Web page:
Each year, Americans spend roughly $33 billion on diets and weight management strategies. Every option has a common denominator: they’re all short-term solutions.
Diets are designed to yield quick results due to their heavy restrictions and caloric regulation. Once the diet is complete, we retreat to our regular eating patterns, which commences the exhausting and chaotic cycle of minimal to no results. The diet industry’s revenue increases, while our frustration grows.
These diets are missing one key ingredient: sustainability through balanced nutrition.
Unlike traditional diets that utilize deprivation, nutrition focuses on nourishing our body. Nutrition has an emphasis on what your specific body needs and offers those nutrients to optimize its function. There is no magic bullet or quick fix.
Implementing sustainable nutrition solutions is the critical denominator that provides long-term results.
People in the chronic diet cycle often operate from a mindset of scarcity regarding food. This is because diets focus on subtraction rather than addition. Most diets remove foods and label them as unnecessary. Diet makers often pedal fear when discussing certain foods.
Nutrition focuses on abundance and a variety of nutrients. This approach includes all macronutrients as well as a plethora of vitamins and minerals. The focus is less on which foods you need to remove but rather highlights the many foods you should add.
Altering your food mindset from subtraction to addition can be quite challenging. The first step is awareness of your preconceived notions around food. The second step is to learn. Understanding what certain foods do for the body, why they are important, and which roles they play for your long-term goals. Finding a nutrition coach can help to simplify this process and provide you with specific recommendations that address your unique needs.
An integral factor to understand is your connection between food and stress. Stress can trigger recessive patterns and hinder the healthy habits you’re building. Anticipating stress with a plan for response is integral for long-term success.
For example, during stressful times, you may have less time to cook meals — this is where meal prepping comes in handy. Allocate one day during the weekend to prep your produce, cook your protein and assemble quick, easy meals.
If meal prepping isn’t your thing, utilize local options that simplify healthy eating. Austin has plenty of options such as Snap Kitchen, HEB, Central Market or Whole Foods grab-and-go meals, Flower Child, True Food Kitchen, Cava and Honest Mary’s.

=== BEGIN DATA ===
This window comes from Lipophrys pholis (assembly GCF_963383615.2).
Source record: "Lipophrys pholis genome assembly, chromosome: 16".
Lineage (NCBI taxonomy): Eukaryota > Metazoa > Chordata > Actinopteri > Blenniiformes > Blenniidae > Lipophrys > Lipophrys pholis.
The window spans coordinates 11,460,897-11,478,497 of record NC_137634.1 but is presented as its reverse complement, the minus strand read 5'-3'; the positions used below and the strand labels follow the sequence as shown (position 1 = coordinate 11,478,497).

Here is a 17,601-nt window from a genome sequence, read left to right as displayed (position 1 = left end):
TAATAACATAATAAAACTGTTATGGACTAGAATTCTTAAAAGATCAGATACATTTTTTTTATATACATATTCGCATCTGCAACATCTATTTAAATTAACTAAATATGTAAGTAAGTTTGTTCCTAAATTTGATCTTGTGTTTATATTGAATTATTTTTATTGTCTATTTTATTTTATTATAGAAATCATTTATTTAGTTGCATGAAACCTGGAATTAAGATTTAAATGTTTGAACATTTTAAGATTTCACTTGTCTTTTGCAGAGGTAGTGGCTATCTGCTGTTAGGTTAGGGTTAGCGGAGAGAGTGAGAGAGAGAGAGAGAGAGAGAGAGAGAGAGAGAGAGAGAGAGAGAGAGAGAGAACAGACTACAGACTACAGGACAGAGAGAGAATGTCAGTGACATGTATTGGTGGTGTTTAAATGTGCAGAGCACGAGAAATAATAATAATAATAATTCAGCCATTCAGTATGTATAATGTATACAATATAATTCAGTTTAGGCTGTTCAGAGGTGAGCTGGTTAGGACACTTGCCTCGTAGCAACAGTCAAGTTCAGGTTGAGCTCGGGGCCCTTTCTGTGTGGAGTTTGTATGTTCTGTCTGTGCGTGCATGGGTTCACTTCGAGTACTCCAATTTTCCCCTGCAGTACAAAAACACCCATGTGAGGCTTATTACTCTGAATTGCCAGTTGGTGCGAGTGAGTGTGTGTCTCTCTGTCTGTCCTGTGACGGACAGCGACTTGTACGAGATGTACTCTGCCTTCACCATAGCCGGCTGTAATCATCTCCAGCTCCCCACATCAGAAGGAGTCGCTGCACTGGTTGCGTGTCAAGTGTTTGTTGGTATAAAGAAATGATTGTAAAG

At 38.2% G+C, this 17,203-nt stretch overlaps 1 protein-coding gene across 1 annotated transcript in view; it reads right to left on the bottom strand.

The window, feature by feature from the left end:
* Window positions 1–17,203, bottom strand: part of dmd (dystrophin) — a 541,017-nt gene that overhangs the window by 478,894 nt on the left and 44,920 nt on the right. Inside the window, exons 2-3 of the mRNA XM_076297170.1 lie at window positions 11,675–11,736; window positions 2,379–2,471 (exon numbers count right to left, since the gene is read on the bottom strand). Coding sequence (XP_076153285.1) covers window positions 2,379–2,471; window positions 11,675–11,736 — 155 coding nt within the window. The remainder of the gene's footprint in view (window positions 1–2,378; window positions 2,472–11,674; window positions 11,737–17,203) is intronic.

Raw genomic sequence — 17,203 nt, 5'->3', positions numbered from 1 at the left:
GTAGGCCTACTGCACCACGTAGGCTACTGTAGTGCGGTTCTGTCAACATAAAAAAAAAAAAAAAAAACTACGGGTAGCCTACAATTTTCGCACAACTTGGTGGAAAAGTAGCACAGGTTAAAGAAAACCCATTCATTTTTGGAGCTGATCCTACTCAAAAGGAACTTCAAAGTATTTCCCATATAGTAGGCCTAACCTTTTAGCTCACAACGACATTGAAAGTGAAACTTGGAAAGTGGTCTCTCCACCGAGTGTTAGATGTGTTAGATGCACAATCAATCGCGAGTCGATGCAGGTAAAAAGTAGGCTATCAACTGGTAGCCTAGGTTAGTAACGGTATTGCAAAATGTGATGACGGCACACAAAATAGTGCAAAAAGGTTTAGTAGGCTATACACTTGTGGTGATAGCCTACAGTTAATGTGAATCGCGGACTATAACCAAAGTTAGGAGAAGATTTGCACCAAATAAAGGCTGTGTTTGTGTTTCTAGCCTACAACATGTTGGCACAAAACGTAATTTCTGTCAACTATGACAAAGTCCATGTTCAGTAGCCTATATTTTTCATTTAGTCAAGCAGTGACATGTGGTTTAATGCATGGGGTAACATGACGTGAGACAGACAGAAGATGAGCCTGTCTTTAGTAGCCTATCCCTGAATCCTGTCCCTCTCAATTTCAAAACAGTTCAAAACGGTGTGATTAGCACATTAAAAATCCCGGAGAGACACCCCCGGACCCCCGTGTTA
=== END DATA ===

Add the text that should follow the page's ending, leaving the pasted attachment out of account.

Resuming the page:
Small Daily Actions
With sustainable nutrition, you are striving for daily progress, not perfection. Because eating habits have been cultivated through a long period of time, maybe even your entire life, you’ll need to gradually phase in changes and consistently build new habits.
Think of it like training for a marathon. Most of us wouldn’t run 26.2 miles without training. Instead, there are daily actions taken to build mileage capacity. After consistent practice, eventually your body responds and strengthens. Then, you may even start to enjoy running.
Nutrition works the same way. You train your mind and body to accept real, whole foods over processed ingredients. If you eat mainly processed foods, your body will take time to adjust. Daily actions to bolster the transition may look like consuming three different colors from plants at each meal and consuming half your body weight in ounces of water. From there, you can try unique produce that is in season while also experimenting with new recipes. The key to consistency is to keep it simple.
Tracking Macros Sustainably
Tracking is not synonymous with dieting. Tracking macros is great for athletic goals and understanding your overall balance of nutrients throughout the day. Over time, it is common for people to feel burnt-out from tracking.
To avoid this, try focusing on your target protein number and filling in carbs and fats with whatever caloric target is left. This takes the pressure off.
Another strategy is to stop tracking for a bit and use your best judgement. Individuals who have tracked for a while understand portion size and overall balance. Listen to your body’s internal cues for guidance. During this break, you can assess your relationship with food.
Often, individuals experience an obsession with tracking, so remember, it is meant to be used as a tool to help you — not one that runs your life.
To continuously improve your health, look at nutrition as a long-term solution. Ditch the diets and focus on consistent actions of improvement! Above all else, have patience and compassion with yourself as this is a lifetime process.
Shannon Dolan is a nutritional therapy practitioner, personal trainer and owner of Health With Shannon.